Tech

Eamonn Holmes takes flak for airing 5G Covid-19 conspiracies.

TV viewers and scientists have criticised ITV presenter Eamonn Holmes (pictured) for comments he made about the possibility that 5G networks could be causing the coronavirus pandemic.

Speaking on This, the host said that it was “very easy” to dismiss the conspiracy theory that there is a link between Covid-19 and the technology.

“I totally agree with everything you are saying but what I don’t accept is mainstream media immediately slapping that down as not true when they don’t know it’s not true,” he said to co-presenter Alice Beer.

“No-one should attack or damage or do anything like that but it’s very easy to say it is not true because it suits the state narrative.”

Media regulator Ofcom said it was assessing the comments after receiving 419 complaints from viewers.

“We are assessing this programme in full as a priority,” a spokeswoman said.

Prof Brendan Wren, professor of microbial pathogenesis at the London School of Hygiene & Tropical Medicine, also criticised Holmes’ comments.

“I welcome enquiring minds, but this needs to be based on some fact and not peddled as a conspiracy as this causes untold damage,” he said.

Dr Michael Head, senior research fellow in global health at the University of Southampton also weighed in.

He said: “The world of infectious disease experts, covering a wide range of disciplines, backgrounds, countries and employers, are united in that we know how transmission of a virus works.

“Holmes is not known for his scientific expertise and appears to have very little in the way of relevant qualifications, experience or any kind of written track record in peer-reviewed journals.”

Earlier today Holmes made efforts to “clarify his comments” in the wake of the criticism.

Speaking to This Morning viewers, he said: “Both Alice Beer and myself agreed in a discussion on this very programme on fake news that it’s not true and there is no connection between the present national health emergency and 5G and to suggest otherwise would be wrong and indeed it could be possibly dangerous.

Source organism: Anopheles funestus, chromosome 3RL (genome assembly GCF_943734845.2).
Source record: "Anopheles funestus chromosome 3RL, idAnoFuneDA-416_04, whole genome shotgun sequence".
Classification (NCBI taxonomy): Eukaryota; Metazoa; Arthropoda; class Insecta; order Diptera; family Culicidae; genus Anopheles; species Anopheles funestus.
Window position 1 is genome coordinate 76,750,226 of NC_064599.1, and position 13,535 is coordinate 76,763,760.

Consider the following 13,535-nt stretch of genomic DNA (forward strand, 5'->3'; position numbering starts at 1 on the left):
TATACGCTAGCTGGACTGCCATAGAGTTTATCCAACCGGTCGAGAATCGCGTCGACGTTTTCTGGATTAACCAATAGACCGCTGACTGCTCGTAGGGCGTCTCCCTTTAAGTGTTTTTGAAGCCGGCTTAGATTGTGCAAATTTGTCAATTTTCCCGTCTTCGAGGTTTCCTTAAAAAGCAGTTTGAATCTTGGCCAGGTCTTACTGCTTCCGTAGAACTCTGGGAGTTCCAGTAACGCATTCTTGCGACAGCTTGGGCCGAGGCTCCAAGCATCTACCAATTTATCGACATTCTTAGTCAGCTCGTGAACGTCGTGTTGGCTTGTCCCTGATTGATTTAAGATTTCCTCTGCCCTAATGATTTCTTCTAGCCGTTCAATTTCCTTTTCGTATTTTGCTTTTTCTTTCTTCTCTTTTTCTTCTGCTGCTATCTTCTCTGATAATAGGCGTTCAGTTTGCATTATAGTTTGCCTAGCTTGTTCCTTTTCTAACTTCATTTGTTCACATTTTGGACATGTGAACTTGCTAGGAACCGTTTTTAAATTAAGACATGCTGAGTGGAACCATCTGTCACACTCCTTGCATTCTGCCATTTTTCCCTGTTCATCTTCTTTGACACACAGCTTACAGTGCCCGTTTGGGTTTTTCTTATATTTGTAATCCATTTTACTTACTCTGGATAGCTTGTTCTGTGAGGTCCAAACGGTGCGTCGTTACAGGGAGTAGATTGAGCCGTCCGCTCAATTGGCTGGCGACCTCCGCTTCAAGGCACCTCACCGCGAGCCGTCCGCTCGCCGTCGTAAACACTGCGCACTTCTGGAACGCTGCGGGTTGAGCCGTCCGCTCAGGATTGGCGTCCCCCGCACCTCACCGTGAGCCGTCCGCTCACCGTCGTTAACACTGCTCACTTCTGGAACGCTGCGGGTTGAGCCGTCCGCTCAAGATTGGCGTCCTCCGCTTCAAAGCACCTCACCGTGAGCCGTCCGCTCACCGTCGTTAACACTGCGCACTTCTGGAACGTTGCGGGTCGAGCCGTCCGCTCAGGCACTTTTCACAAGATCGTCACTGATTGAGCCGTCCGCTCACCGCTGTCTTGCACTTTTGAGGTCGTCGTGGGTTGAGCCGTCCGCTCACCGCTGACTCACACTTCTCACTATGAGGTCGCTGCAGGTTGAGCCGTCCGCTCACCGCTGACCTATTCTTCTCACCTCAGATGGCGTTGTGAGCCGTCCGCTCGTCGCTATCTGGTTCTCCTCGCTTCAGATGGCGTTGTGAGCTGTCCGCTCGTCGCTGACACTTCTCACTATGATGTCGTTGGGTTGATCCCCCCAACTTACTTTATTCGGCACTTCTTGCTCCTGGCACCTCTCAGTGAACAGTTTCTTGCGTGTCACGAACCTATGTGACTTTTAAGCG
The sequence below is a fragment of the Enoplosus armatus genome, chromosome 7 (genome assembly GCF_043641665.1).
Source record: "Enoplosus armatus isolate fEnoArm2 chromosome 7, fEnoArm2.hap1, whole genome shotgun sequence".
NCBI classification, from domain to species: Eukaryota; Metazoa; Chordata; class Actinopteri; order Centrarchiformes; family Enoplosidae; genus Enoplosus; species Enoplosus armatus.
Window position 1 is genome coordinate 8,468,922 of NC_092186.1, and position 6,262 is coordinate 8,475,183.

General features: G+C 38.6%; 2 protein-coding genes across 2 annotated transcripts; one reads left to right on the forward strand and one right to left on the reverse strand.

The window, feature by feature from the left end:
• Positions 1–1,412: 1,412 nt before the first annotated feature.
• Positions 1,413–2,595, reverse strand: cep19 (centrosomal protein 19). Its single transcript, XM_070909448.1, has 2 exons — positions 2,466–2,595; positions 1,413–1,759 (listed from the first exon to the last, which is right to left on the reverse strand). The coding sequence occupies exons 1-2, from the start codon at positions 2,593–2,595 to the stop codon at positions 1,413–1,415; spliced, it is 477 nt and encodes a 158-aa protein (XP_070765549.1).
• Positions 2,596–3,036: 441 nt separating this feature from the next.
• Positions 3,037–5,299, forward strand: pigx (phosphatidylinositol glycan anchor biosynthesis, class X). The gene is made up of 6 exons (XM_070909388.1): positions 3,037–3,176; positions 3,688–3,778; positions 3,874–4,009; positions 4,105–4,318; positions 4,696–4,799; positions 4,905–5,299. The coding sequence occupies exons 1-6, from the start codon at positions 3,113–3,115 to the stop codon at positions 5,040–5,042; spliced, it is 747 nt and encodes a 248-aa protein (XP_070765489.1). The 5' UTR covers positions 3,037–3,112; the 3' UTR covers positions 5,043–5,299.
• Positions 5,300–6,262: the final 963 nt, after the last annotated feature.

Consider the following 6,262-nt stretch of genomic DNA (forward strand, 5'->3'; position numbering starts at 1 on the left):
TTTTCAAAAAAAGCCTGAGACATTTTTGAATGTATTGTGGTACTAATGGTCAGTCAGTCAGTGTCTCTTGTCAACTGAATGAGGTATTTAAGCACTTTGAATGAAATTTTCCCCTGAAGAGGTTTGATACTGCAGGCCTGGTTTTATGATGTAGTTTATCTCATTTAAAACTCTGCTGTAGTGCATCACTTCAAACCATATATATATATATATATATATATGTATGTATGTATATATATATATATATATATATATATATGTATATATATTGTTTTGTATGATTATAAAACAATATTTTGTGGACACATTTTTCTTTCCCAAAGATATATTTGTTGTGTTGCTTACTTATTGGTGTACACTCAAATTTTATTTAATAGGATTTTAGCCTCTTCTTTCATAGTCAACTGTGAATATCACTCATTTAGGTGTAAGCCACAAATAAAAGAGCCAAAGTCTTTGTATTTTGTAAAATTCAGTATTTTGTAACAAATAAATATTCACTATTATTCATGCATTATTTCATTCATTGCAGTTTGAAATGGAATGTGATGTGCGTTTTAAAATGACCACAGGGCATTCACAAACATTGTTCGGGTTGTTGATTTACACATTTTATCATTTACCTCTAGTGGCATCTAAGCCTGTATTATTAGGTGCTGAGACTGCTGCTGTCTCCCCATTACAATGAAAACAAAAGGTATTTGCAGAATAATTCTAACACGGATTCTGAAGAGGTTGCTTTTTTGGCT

“Every theory relating to such a connection has been proven to be false and we would like to emphasise that.

“However, many people are rightly concerned and looking for answers and that’s simply what I was trying to do, to impart yesterday.

“But for the avoidance of any doubt I want to make it clear there’s no scientific evidence to substantiate any of those 5G theories. I hope that clears that up now.”

The theory isn’t just the preserve of fear-mongering Facebook groups, it has already had significant real world impact and telecoms infrastructure has been damaged by vandals concerned about the link between the virus and 5G.

At least seven mobile masts have been targetedwith arson attacks in the past month, including in Melling, Liverpool, Belfast, and Birmingham (the Birmingham-based mast did not have 5G capability).

The attacks have even led the Government to say that social media companies should be held to accountfor the spread of the conspiracy theories.

Chinese firm Huawei has recently defended its role in the development of the UK’s 5G networks after the Government expressed concerns about its links to the Chinese state.

In an open letter, Huawei’s UK chief Victor Zhang said: “There are those who choose to continue to attack us without presenting any evidence.

“Disrupting our involvement in the 5G rollout would do Britain a disservice.”

The Government has stated that Huawei would be limited to a 35 per cent involvementin the roll-out of 5G in the UK.

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